The station, Mercia Sound, covered Coventry and Warwickshire, and when he started he was just compiling local traffic and travel news. Towards the end of his degree, however, he was reading sports bulletins on air, and after doing a post-graduate Broadcast Journalism course at Cardiff University, he began a full-time job at a Swansea radio station, though he soon felt an urge to return to his native North East. 

‘Like all Geordies – even though I’m a Geordie without the accent – I kind of had that hankering,’ he says, ‘And in 1986 an opportunity arose with BBC Radio Newcastle to be the Northumberland Producer, which was based in Alnwick. 

‘It was probably one of the best jobs in the BBC because although you worked on your own in the district office, which is a bit weird, you’d get up every day and be based in Northumberland Hall in the marketplace in Alnwick, which was nice, and any story you did you had a fantastic drive, be it Berwick or Rothbury or Otterburn or wherever, and you’d just be thinking, “I’m being paid to do this, it’s amazing.'

He did that for two years before taking a temporary BBC attachment in Nottingham, which is where he made his debut as a television news reader thanks to another news reader’s misfortune – the usual onscreen reader turned up with a black eye, so Chris, despite never having read an autocue, and despite not getting permission from their boss beforehand, swapped duties and read the news onscreen.

‘We let it go for two bulletins,’ says Chris, ‘And then we rang the boss to say what had happened. He was a bit perturbed and said, “Well, I’ll have a look at the next one.” He had a look at the next one and said, “You’re alright sunshine, no worries.” So I ended up being a newsreader that way.’

After the short attachment he returned to the North East and joined Look North as a reporter, progressing to weekend shifts as a news reader and eventually becoming a regular news reader. Then, in 2002, Inside Out began. He was hired as presenter and has been fronting the show ever since (he also produces other BBC programmes).  

His work at Inside Out involves all kinds of journalism, some of it light, such as reporting interesting tales from the region (like why Testo’s roundabout on the A19 is called Testo’s roundabout – it’s to do with a circus, but you’ll have to watch the new series to find out), as well as more serious stories. One story he’s particularly proud of is when he helped a Taiwanese artist avoid being unjustly deported by the Home Office.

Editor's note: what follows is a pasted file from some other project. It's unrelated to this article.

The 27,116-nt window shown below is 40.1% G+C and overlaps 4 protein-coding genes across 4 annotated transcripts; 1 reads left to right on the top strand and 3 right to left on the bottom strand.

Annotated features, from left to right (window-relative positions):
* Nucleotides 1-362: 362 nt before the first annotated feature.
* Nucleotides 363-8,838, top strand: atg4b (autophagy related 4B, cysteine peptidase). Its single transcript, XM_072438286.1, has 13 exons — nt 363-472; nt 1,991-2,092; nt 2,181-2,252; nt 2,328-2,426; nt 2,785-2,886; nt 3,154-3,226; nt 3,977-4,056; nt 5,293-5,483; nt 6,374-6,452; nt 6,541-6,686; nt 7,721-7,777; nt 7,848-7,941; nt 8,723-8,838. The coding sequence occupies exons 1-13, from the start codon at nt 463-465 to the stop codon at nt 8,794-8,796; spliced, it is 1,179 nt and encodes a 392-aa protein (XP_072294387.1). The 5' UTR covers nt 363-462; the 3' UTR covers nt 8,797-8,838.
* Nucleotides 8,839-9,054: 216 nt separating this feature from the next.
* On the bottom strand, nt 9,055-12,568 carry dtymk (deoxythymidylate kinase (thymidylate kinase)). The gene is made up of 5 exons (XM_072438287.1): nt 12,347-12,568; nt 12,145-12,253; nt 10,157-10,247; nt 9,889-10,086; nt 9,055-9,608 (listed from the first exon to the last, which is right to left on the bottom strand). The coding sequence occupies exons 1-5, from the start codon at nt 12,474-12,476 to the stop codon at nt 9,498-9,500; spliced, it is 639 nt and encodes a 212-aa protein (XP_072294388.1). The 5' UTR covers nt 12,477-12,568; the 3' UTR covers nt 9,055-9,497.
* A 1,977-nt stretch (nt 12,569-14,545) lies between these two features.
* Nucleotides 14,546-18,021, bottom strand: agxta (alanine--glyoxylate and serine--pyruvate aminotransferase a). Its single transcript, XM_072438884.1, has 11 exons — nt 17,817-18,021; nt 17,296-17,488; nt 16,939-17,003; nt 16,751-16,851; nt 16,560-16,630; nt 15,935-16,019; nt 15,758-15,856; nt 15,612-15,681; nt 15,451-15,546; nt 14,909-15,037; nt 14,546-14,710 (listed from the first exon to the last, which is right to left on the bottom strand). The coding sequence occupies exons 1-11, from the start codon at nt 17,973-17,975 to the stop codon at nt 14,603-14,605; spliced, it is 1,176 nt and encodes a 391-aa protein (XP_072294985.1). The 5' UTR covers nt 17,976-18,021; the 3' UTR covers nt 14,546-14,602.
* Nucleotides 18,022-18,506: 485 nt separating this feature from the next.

‘We literally changed his life,’ Chris enthuses. ‘We shouldn’t have had to have done that – he should have been able to prove it all by himself. So, you know, there are amazing times when you do stuff and you think, “This is why we do what we do.”’

He says he still loves the job, particularly the opportunities it offers, such as meeting a Duchess one day and meeting someone scrabbling around food banks the next. He’s been on assignment to a nudist colony and parachuted out of a plane, but he says the best thing about his job is still righting those wrongs – ‘We actually make a difference,’ he says.  Inside Out is on BBC One at 7.30pm on Mondays.
 

OFF TOPIC
What’s your favourite meal? 
‘A good Indian meal that isn’t covered in sauces. I’ve done some stories abroad and happened to go to India, and I just had the most fantastic food out there.’ 

Favourite view in the North East? 
‘I do archeology in my spare time and recently we were up at Flodden. I think the best view is around there, the Cheviots really. It feels like the most wild area in the North East.’

Place you haven’t been which you’d like to visit? 
‘I’ve never been to South America. The furthest south I’ve been around there is Costa Rica, which is stunning, but South America appeals. I’ve just never been able to find the time.

Any advice for someone aspiring to your job?
‘Start now. Write for your school newspaper or badger whoever’s in charge of media at your school to let you take a camera out, because by the time it gets to choosing university or trying to get a job, if you can prove a track record from an early age you’ll stand out a mile.’

 

Published in: January 2015